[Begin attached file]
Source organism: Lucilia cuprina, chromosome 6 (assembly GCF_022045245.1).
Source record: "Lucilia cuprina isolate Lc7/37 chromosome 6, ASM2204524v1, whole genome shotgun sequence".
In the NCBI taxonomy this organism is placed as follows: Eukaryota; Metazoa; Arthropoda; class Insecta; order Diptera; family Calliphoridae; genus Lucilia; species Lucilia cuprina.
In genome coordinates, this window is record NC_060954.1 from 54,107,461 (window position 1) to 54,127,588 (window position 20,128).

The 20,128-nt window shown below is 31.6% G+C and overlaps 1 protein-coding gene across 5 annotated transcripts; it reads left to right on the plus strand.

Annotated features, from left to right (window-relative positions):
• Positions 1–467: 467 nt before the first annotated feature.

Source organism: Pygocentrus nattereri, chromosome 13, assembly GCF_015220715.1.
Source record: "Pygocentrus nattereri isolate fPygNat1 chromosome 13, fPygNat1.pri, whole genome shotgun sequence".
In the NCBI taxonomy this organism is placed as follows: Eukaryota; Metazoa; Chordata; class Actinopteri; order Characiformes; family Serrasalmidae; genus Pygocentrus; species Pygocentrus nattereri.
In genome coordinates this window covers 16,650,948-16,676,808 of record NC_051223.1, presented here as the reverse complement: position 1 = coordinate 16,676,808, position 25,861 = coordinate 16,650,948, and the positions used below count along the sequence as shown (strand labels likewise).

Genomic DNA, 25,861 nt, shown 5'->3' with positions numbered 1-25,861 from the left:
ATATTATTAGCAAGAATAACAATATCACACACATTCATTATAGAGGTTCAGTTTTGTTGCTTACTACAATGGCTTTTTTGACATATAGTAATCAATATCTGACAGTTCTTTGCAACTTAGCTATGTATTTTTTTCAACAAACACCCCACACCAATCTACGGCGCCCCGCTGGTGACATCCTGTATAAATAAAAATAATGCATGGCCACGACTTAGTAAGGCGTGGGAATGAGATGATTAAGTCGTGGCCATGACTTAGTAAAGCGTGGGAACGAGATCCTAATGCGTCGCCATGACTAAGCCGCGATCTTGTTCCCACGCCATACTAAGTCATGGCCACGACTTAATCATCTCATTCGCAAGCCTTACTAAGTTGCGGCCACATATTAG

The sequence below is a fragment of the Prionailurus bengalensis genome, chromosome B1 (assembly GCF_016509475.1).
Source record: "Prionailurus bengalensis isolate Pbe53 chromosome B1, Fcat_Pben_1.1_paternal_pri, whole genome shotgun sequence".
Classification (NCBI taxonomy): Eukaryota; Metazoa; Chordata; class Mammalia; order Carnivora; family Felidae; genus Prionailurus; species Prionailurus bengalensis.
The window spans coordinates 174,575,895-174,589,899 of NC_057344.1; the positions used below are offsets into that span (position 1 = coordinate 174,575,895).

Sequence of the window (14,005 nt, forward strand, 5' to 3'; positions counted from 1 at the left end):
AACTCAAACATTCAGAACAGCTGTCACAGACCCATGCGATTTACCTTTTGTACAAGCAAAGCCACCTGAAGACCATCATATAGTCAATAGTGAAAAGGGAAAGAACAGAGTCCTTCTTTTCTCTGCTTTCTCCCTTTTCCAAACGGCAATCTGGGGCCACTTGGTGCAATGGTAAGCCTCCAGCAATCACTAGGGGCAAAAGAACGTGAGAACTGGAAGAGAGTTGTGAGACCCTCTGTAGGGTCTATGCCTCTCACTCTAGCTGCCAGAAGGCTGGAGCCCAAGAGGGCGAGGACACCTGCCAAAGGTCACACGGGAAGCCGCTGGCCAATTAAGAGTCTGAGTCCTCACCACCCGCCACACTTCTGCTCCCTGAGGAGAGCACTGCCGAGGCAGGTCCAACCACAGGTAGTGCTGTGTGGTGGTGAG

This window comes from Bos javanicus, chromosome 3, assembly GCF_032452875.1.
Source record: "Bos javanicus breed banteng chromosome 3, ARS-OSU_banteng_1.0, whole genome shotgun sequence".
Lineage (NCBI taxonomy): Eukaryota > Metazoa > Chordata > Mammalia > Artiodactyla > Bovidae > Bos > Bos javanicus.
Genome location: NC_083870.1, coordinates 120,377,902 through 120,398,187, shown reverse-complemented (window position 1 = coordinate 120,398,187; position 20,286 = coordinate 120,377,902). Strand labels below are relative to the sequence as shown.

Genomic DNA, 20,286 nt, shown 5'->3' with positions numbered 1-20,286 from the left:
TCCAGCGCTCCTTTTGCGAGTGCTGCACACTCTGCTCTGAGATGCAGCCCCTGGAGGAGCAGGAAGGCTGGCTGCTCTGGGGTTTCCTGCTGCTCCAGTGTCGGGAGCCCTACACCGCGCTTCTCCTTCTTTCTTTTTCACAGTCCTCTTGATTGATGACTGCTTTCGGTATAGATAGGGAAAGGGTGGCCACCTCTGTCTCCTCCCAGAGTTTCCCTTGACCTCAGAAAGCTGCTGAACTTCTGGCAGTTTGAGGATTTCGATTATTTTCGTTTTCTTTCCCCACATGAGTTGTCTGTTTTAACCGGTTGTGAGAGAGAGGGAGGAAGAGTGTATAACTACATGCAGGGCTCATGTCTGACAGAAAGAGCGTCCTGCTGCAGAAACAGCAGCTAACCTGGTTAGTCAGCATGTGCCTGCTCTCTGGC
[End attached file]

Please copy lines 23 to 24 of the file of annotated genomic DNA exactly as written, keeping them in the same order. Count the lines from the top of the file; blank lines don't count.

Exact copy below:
Genome location: NC_083870.1, coordinates 120,377,902 through 120,398,187, shown reverse-complemented (window position 1 = coordinate 120,398,187; position 20,286 = coordinate 120,377,902). Strand labels below are relative to the sequence as shown.

Genomic DNA, 20,286 nt, shown 5'->3' with positions numbered 1-20,286 from the left: